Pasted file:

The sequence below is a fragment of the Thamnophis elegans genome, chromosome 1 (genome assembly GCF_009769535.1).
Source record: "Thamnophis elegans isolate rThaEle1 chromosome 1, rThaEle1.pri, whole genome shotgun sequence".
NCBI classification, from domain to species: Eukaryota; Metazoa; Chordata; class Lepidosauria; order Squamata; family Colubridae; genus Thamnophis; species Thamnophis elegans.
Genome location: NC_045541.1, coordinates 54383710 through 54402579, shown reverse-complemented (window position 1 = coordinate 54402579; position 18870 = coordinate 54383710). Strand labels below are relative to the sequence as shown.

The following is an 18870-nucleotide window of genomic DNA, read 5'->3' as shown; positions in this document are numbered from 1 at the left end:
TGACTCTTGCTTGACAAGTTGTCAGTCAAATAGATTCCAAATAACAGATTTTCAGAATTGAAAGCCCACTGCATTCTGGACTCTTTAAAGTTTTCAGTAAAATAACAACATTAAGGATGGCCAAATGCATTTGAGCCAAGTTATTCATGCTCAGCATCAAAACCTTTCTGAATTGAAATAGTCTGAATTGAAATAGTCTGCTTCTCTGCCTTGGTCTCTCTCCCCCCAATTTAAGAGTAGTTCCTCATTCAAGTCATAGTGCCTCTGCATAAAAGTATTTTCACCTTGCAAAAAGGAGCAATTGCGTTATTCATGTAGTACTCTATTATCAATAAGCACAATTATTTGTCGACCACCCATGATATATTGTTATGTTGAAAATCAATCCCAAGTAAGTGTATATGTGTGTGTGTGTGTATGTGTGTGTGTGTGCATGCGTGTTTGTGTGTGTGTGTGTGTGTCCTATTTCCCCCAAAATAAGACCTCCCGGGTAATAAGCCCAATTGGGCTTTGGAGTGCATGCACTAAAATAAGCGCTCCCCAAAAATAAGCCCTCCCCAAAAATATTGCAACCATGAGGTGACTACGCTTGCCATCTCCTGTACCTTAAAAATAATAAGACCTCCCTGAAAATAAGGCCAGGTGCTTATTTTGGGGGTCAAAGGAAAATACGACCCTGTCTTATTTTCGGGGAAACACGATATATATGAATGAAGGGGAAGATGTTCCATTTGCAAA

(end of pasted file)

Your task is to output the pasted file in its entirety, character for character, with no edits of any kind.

The sequence below is a fragment of the Thamnophis elegans genome, chromosome 1 (genome assembly GCF_009769535.1).
Source record: "Thamnophis elegans isolate rThaEle1 chromosome 1, rThaEle1.pri, whole genome shotgun sequence".
NCBI classification, from domain to species: Eukaryota; Metazoa; Chordata; class Lepidosauria; order Squamata; family Colubridae; genus Thamnophis; species Thamnophis elegans.
Genome location: NC_045541.1, coordinates 54383710 through 54402579, shown reverse-complemented (window position 1 = coordinate 54402579; position 18870 = coordinate 54383710). Strand labels below are relative to the sequence as shown.

The following is an 18870-nucleotide window of genomic DNA, read 5'->3' as shown; positions in this document are numbered from 1 at the left end:
TGACTCTTGCTTGACAAGTTGTCAGTCAAATAGATTCCAAATAACAGATTTTCAGAATTGAAAGCCCACTGCATTCTGGACTCTTTAAAGTTTTCAGTAAAATAACAACATTAAGGATGGCCAAATGCATTTGAGCCAAGTTATTCATGCTCAGCATCAAAACCTTTCTGAATTGAAATAGTCTGAATTGAAATAGTCTGCTTCTCTGCCTTGGTCTCTCTCCCCCCAATTTAAGAGTAGTTCCTCATTCAAGTCATAGTGCCTCTGCATAAAAGTATTTTCACCTTGCAAAAAGGAGCAATTGCGTTATTCATGTAGTACTCTATTATCAATAAGCACAATTATTTGTCGACCACCCATGATATATTGTTATGTTGAAAATCAATCCCAAGTAAGTGTATATGTGTGTGTGTGTGTATGTGTGTGTGTGTGCATGCGTGTTTGTGTGTGTGTGTGTGTGTCCTATTTCCCCCAAAATAAGACCTCCCGGGTAATAAGCCCAATTGGGCTTTGGAGTGCATGCACTAAAATAAGCGCTCCCCAAAAATAAGCCCTCCCCAAAAATATTGCAACCATGAGGTGACTACGCTTGCCATCTCCTGTACCTTAAAAATAATAAGACCTCCCTGAAAATAAGGCCAGGTGCTTATTTTGGGGGTCAAAGGAAAATACGACCCTGTCTTATTTTCGGGGAAACACGATATATATGAATGAAGGGGAAGATGTTCCATTTGCAAA